When placed in co-taught situations, special educators often take on several different roles. Weiss and Lloyd (2003) found that special educators often (a) provided support to students, (b) taught the same content in a separate classroom, (c) taught a component of the curriculum in the same classroom, and (d) team taught. Furthermore, they found that when the special educator was confident with the material being taught, s/he often took on a more participatory role. Conversely, when the special educator was unfamiliar with the material being presented, s/he took on the role of supportive personnel. Therefore, it can be assumed that when two teachers plan together utilizing their specific knowledge bases there should be a clear definition of the teacher’s roles. In addition, when teachers plan together there are clear expectations of the accommodations and modifications to be made.
Research shows that collaborative planning time is an integral component of the co-teaching relationship. It is imperative that when planning for a co-taught classroom, both teachers consider the accommodations and modifications for all students enrolled in the class. For example, effective accommodations in the area of reading might include reading grade level text to a group of students rather than having them read the text to themselves, student presentation of a verbal rather than written book report, or utilization of a group book report rather than individual reports. In 2004, Dieker created the co-teaching lesson plan book. This book is a great tool to use while planning for co-teaching classrooms. The gist of the plan book includes responsibilities for the general educator as well as the special educator. Dieker (2004) suggests the general educator be responsible for completing the big ideas/goals of the lesson, lesson activities, and assessment procedures. In turn, the special educator is responsible for determining the appropriate co-teaching structure, behavioral and academic adaptations, and additional materials/support needed.
Furthermore, Taylor and Harrington (1998) found that teachers must be innovative and employ creative strategies when co-teaching. They must be able to define goals and objectives for each class and these must be in sequential and ascending order of difficulty so that all children can achieve success over time (Taylor & Harrington). All students must be provided with appropriate homework and class work so that each has the opportunity to learn and participate in the classroom process (Ripley, 1997).
Co-teaching is comprised of many components and structures. A large majority of the core components must be available in order for co-teaching to be successful. Co-teaching is an effective practice for working with students with mild to moderate disabilities (Sileo, 2003). The nature of co-teaching allows for smaller teacher ratios and more individualized instruction. The most promising component of co-teaching is that both teachers plan and deliver lessons together based on student needs. In doing this, the special educator does not always have to teach the small remedial group, in fact, the special educator may well teach the whole class.
Adams, L., & Cessna, K. (1991). Designing systems to facilitate collaboration:Collective wisdom from Colorado. Preventing School Failure, 35, (4), 37- 42.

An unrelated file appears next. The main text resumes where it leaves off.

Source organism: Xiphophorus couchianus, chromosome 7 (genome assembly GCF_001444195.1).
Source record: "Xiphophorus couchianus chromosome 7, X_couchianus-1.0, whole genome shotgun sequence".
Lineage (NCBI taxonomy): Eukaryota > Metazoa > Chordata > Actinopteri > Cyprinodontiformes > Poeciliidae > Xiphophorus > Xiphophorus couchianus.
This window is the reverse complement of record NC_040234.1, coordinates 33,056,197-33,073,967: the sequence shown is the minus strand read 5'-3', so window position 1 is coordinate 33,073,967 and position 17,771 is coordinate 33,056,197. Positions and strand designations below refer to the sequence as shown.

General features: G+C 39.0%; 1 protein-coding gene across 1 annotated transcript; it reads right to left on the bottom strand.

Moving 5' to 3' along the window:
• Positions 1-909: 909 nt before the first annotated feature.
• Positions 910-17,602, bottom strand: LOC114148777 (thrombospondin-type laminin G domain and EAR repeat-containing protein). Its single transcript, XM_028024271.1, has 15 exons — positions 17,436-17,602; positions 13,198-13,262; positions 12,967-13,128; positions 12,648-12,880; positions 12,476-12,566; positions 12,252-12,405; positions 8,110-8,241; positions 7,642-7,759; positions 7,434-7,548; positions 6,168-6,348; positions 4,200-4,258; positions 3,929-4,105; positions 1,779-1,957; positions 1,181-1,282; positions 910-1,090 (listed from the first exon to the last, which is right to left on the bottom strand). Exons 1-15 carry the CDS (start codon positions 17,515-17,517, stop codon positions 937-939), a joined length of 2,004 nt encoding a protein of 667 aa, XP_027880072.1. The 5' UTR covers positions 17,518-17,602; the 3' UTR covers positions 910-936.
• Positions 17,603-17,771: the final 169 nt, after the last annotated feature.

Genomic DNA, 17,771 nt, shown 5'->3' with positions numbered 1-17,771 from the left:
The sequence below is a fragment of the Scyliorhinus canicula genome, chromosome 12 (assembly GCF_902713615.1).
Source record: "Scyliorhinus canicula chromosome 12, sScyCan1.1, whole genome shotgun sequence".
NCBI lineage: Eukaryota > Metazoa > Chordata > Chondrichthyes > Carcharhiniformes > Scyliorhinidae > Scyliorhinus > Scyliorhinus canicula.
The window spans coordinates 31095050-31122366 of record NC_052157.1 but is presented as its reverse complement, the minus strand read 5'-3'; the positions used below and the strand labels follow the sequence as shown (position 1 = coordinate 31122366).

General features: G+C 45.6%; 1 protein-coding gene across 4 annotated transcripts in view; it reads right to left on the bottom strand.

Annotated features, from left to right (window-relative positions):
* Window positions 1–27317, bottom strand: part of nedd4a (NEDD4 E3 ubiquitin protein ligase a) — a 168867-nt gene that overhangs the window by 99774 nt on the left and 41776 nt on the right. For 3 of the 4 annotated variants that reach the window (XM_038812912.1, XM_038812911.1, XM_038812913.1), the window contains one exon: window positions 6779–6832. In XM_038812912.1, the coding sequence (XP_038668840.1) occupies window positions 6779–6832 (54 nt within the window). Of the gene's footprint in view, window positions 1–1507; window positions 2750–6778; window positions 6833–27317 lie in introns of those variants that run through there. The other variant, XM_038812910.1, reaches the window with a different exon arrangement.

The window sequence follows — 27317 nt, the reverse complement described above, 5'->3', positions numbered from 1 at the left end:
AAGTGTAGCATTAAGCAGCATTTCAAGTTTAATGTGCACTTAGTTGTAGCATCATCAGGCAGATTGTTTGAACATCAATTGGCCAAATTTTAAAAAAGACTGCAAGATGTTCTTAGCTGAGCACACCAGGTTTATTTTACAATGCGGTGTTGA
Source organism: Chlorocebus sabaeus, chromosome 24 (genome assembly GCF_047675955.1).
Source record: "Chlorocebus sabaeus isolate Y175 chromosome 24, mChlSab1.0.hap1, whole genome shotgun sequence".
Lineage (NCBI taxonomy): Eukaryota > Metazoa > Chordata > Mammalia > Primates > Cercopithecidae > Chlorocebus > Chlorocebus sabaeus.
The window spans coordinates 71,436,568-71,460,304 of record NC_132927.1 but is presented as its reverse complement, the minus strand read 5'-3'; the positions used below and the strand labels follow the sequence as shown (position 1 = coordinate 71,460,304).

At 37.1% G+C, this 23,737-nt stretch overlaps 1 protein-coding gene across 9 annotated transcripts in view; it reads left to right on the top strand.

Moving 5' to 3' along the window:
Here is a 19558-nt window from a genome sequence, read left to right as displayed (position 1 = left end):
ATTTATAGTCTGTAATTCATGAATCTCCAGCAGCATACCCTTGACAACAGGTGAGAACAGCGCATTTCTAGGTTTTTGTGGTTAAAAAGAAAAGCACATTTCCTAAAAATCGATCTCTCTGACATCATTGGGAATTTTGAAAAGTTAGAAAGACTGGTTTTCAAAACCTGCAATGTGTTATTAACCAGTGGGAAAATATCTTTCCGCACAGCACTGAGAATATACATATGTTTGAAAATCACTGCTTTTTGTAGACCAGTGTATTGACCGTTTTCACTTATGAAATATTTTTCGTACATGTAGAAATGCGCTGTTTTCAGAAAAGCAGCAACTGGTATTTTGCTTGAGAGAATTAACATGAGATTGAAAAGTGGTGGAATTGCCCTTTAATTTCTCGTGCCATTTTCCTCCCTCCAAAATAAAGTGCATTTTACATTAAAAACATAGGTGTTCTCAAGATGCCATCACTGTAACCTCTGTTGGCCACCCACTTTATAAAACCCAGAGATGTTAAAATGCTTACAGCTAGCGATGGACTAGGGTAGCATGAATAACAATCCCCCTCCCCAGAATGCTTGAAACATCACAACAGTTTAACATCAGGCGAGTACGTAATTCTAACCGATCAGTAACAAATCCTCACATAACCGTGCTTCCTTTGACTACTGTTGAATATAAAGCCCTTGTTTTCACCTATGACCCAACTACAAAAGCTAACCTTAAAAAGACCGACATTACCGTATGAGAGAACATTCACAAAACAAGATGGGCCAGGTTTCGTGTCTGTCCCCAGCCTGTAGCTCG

Bauwens, J. & Hourcade, J. J. (1991). Making co-teaching a mainstreaming strategy. Preventing School Failure, 35, (4), 19-24.
Bauwens, J. & Hourcade, J. J. (1997). Cooperative teaching: Pictures of possibilities. Intervention in School and Clinic, 33, (2), 81-85,89.
Bauwens, J., Hourcade, J. J., & Friend, M. (1989). Cooperative teaching: A model for general and special education integration. Remedial and Special Education, 10, (2), 17-22.
Cook, L. & Friend, M. (1995). Co-teaching: Guidelines for creating effective practice. Focus on Exceptional Children, 28, (3), 1-16.
Fisher, D., Sax, C., & Pumpian, I. (1996). From intrusion to inclusion: Myths and realities in our schools. The Reading Teacher, 49 (7), 580-584.
Friend, M. (2001, February). Co-teaching for general and special educators. Paper presented for Clark County School District, Las Vegas, NV.
Friend, M., & Cook, L. (1992). The new mainstreaming. Instructor, 30-36.
Friend, M., Reising, M., & Cook, L. (1993). Co-teaching: An overview of the past, a glimpse at the present, and considerations for the future. Preventing School Failure, 37(4), 6-10.
Gable, R. A., Hendrickson, J. M., Evans, S. S., Frye, B., & Bryant, K. (1993). Cooperative planning for regular classroom instruction of students with disabilities. Preventing School Failure, 37, (4), 16-20.
Reeve, P. T., & Hallahan, D. P. (1994). Practical Questions about collaboration between general and special educators. Focus on Exceptional Children, 26, (7), 1-10.
Ripley, S. (1997). Collaboration between general and special education teachers. District of Columbia, US: Office of Educational Research and Improvement. (ERIC Document Reproduction Service No. ED409317).
Scheffel, D. L., Kallam, M., Smith, K. N., & Hoernicke, P. A. (1996). Inclusion: What it is and how it works best. Fort Hays, KS: Fort Hays State University. (ERIC Document Reproduction Service No. ED412663).
Sileo, J. M. (2003). Co-teaching: Rationale for best practices. Journal of Asia-Pacific Special Education, 3(1), 17-26.
Taylor, G. R., & Harrington, F. C. (1998). Inclusion: Panacea or Delusion. Opinion paper. (ERIC Document Reproduction Service No. ED423225).
Vaughn, S., Elbaum, B. E., Schumm, J. S., & Hughes, M. T. (1998). Social outcomes for students with and without disabilities in inclusive classrooms. Journal of Learning Disabilities, 31, (5), 428-436.
Walther-Thomas, C., Bryant, M., & Land, S. (1996). Planning for effective co-teaching: The key to successful inclusion. Remedial and Special Education, 17, (4), 255-Cover 3.
Warger, C. L., & Rutherford, R. B. Jr. (1993). Co-teaching to improve social skills. Preventing School Failure, 37, (4), 21-27.
Weiss, M. P., & Lloyd, J. (2003). Conditions for co-teaching: Lessons from a case study. Teacher Education and Special Education, 26(1), 27-41.